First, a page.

The panel was also keen to highlight the many environmental stressors that continue to impact mental wellbeing. Ballew pointed to space design and product selection in construction as obvious examples of how the built environment can impact our mental health. “Research has shown that having enough natural light is not only healthy for our eyes but also in encouraging positive circadian rhythms, the internal process that regulates the sleep-wake cycles,” she said.

Focus on what you’re good at

The webinar session concluded with each panellist giving their advice to companies looking to support mental health in their own spheres. Hanson reflected on AT&T’s experiences in reaching out to its community to talk about what’s important to them: “Focus on what’s in your DNA as a business. Financial contributions are important; but beyond that, think about what’s unique about your company — whether that’s your technology, your people, or your ability to raise awareness.”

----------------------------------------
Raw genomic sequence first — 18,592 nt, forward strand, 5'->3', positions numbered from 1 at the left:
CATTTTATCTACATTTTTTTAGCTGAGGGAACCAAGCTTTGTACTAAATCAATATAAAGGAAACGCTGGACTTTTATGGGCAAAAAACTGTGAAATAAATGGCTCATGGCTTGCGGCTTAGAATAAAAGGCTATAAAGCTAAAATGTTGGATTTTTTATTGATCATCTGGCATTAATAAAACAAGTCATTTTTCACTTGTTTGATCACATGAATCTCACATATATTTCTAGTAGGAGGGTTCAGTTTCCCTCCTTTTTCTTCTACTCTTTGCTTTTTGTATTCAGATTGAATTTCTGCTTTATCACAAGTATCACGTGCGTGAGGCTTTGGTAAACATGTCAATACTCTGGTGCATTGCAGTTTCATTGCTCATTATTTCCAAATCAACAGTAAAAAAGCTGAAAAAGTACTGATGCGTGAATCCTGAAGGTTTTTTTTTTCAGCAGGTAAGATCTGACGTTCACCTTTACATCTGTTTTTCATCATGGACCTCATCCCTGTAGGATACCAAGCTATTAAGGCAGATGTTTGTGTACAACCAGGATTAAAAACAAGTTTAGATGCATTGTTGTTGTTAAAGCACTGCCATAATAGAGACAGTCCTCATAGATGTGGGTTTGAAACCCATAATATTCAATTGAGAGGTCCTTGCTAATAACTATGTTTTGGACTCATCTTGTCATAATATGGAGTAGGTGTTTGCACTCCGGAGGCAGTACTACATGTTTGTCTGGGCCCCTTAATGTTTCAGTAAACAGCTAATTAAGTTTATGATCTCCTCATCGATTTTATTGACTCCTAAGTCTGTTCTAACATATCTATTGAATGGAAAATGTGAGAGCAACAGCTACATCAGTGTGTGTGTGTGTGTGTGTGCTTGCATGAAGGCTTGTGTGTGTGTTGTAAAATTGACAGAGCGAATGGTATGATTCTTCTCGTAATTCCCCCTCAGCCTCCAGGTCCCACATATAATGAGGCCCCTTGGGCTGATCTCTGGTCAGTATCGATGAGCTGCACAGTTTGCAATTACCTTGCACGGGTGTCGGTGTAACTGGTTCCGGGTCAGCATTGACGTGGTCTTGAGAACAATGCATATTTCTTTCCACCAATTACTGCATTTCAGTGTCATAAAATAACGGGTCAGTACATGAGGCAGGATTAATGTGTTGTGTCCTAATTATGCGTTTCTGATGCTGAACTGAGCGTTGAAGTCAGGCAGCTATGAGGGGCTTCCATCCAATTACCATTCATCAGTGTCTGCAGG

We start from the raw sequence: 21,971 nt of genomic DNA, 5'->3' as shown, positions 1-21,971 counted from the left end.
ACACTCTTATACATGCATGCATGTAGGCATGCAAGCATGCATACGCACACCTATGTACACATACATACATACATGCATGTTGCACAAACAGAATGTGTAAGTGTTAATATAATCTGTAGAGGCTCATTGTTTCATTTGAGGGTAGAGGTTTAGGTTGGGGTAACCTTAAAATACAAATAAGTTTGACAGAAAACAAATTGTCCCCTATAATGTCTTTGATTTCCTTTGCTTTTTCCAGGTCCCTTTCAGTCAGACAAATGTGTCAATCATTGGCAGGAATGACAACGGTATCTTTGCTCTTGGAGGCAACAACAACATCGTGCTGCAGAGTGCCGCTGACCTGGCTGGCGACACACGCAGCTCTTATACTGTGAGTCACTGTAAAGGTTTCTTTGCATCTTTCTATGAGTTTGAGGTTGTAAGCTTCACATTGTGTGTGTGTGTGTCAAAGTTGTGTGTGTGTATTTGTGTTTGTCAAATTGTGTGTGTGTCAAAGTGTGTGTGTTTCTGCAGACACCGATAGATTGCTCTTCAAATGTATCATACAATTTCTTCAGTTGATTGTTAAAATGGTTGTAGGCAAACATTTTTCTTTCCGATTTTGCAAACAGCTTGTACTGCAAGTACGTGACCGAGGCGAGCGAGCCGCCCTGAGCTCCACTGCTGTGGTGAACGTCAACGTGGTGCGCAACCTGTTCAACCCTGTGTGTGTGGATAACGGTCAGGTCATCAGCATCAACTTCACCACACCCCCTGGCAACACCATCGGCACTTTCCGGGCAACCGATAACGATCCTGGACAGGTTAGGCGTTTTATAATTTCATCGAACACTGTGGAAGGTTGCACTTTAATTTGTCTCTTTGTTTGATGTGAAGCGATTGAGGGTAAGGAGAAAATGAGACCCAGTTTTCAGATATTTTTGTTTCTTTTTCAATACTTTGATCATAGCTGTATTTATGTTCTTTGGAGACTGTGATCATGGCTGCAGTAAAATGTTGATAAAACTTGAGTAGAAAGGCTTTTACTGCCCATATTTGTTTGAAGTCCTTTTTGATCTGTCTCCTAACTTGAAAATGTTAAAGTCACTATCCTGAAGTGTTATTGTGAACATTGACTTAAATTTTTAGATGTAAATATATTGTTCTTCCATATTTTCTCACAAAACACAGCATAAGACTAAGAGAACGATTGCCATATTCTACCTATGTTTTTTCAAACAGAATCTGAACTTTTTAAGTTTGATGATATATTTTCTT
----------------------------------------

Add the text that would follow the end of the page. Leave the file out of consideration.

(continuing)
Reingold agrees that connecting actions to the core business strategy is key: “There are many pathways to create an impact in this space. So, you need to understand what element you’re looking to positively impact and keep revising your strategy to make sure you’re achieving exactly that, while also continuing to learn from partners and experts.”

EVERFI’s McClintock wrapped up the session by reminding the audience that, when it comes to addressing mental health issues as part of a wider corporate strategy, “sustainability, like mental health, is a journey — and as we learn more, we can do more.”